Among the many things I remember about my childhood growing up in Sudbury include these three: I was a forager before foraging was cool, I found Canadian history extremely boring and I love pierogies.  From a foraging perspective, I used to make money as a teen tackling the hills of the Canadian Shield and picking blueberries as a young member of my grandmother’s berry cartel, supplying her red hat friends with bad hips with enough substrate to produce jam for the long, cold, northern winters….at a premium price. Second, I’ve always been a science guy and despite my rather trivial mind, I’m not typically a fan of history. I typically scurry around a trivial pursuit board avoiding the yellow pie at all costs.  I’ll get back to the pierogies.

In 2014, Boralia opened along the Ossington strip (well it was called Borealia at the time because I guess one couldn’t avoid lawyers even in the 1600s) promising to pay homage to the new trend of classic Canadian fare.  Hipsters, many of which couldn’t put a tent together let alone provide a synonym for a gooseberry, are flocking here in numbers not to mention that Chris Nutall-Smith listed it as one the top 10 Toronto restaurants in 2015.  Since it was my turn to pick a restaurant for a few colleagues, I thought it was a good call.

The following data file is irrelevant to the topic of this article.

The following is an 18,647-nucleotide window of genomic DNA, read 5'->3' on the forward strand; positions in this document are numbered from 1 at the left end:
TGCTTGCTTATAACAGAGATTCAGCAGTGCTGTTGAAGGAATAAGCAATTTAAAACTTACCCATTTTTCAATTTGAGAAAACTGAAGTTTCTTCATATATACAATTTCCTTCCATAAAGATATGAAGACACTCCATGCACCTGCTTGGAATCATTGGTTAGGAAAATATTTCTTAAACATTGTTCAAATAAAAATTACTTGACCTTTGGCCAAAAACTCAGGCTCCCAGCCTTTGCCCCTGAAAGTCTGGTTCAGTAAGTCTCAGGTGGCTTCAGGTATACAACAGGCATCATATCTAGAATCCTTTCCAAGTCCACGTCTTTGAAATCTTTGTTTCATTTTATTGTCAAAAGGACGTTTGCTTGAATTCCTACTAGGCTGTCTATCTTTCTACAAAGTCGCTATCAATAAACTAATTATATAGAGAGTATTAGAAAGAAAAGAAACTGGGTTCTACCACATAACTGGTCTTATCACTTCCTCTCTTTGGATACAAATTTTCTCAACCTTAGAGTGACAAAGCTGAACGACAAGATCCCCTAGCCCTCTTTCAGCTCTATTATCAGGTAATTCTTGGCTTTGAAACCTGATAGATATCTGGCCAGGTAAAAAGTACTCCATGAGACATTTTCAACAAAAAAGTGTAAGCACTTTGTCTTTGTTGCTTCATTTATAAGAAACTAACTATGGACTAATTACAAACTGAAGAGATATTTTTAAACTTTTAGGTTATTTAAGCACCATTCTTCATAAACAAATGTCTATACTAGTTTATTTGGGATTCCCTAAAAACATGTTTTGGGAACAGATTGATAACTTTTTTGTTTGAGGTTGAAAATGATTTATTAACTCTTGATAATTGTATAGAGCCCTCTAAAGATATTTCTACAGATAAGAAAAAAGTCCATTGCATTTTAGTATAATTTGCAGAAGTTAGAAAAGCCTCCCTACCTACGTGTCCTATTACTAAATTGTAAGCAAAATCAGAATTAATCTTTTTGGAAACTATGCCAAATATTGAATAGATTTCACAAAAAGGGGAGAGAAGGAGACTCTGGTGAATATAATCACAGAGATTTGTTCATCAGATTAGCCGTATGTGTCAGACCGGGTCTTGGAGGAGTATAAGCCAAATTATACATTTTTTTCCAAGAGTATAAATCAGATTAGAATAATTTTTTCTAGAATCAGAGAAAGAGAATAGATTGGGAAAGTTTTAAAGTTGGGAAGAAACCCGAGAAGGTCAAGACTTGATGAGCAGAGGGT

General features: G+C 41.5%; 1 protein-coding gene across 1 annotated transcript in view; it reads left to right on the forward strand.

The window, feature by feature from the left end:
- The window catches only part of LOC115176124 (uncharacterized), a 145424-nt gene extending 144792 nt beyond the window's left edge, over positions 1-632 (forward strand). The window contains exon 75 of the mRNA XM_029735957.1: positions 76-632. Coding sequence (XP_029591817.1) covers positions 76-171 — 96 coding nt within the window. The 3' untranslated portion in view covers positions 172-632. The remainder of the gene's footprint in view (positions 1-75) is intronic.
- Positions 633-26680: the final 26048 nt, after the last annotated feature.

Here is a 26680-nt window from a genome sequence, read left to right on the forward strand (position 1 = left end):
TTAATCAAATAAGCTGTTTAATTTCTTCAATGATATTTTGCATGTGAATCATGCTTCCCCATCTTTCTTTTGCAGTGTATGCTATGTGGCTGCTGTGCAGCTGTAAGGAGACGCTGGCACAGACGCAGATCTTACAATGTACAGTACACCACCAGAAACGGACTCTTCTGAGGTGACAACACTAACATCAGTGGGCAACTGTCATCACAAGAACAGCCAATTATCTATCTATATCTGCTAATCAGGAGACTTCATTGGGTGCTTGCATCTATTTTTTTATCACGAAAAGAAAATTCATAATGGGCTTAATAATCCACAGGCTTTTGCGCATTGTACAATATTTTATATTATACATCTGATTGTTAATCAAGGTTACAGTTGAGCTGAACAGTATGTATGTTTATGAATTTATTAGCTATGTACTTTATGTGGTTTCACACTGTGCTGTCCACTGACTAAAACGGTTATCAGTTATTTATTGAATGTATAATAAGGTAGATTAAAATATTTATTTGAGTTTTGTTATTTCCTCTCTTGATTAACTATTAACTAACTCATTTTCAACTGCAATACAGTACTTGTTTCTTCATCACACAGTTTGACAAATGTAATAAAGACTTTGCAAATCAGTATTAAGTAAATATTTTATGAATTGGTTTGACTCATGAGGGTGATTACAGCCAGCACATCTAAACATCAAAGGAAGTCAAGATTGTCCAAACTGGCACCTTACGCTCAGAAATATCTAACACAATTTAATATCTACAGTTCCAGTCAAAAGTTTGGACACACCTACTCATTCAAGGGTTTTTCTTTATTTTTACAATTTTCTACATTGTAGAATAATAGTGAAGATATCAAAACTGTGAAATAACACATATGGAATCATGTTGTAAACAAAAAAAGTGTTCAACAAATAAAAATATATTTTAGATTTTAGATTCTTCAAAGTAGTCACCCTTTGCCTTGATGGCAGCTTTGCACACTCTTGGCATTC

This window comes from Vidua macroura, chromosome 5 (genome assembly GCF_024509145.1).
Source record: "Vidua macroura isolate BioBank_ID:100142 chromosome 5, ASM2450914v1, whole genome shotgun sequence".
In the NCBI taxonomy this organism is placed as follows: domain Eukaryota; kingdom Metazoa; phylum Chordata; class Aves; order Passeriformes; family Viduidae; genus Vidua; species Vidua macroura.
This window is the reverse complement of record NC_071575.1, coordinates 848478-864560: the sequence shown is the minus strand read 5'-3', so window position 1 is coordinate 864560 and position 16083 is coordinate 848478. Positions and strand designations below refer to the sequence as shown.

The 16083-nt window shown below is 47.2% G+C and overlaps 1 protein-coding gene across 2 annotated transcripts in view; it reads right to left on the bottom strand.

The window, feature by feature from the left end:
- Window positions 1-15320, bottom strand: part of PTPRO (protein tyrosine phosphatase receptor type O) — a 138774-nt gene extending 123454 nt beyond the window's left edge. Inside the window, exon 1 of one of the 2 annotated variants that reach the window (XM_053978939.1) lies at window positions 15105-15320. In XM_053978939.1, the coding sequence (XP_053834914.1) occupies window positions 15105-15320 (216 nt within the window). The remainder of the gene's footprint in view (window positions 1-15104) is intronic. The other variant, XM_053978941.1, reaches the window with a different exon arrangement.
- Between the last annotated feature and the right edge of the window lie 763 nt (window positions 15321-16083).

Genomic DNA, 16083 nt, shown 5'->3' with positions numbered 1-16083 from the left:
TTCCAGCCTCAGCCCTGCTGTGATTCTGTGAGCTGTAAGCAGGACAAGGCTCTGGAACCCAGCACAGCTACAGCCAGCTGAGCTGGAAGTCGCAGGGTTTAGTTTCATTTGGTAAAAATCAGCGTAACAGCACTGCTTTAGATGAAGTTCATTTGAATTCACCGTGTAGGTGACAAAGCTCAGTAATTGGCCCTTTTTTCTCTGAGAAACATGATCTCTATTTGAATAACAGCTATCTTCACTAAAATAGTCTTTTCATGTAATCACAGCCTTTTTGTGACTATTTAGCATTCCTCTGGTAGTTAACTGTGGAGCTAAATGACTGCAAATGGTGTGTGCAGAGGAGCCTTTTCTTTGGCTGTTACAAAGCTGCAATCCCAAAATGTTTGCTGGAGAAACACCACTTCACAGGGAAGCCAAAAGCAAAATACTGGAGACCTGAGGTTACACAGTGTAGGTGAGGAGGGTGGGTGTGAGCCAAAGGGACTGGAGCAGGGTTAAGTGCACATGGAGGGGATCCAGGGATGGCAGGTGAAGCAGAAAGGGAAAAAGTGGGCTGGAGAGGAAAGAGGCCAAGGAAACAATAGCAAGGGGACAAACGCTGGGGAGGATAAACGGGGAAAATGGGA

The menu is meant to be a bit of a history lesson fused with modern day food trends.  For example, two of the snacks (the Deviled Chinese Tea eggs ($9 for 4) and Chop Suey Croquettes($7.50 for 4) are inspired by the mass Chinese immigration of the 1860s.  As mentioned, I’m no historian, but I can’t imagine groups getting together in Vancouver and having potlucks while passing around deviled eggs. Nonetheless, they were decent starters although nothing that stood out anything more than a good Chinese side dish made fresh at a food court in Sault Ste. Marie or my Gramma’s eggs sprinkled with paprika at Thanksgiving dinner did…and that’s not necessarily a bad thing.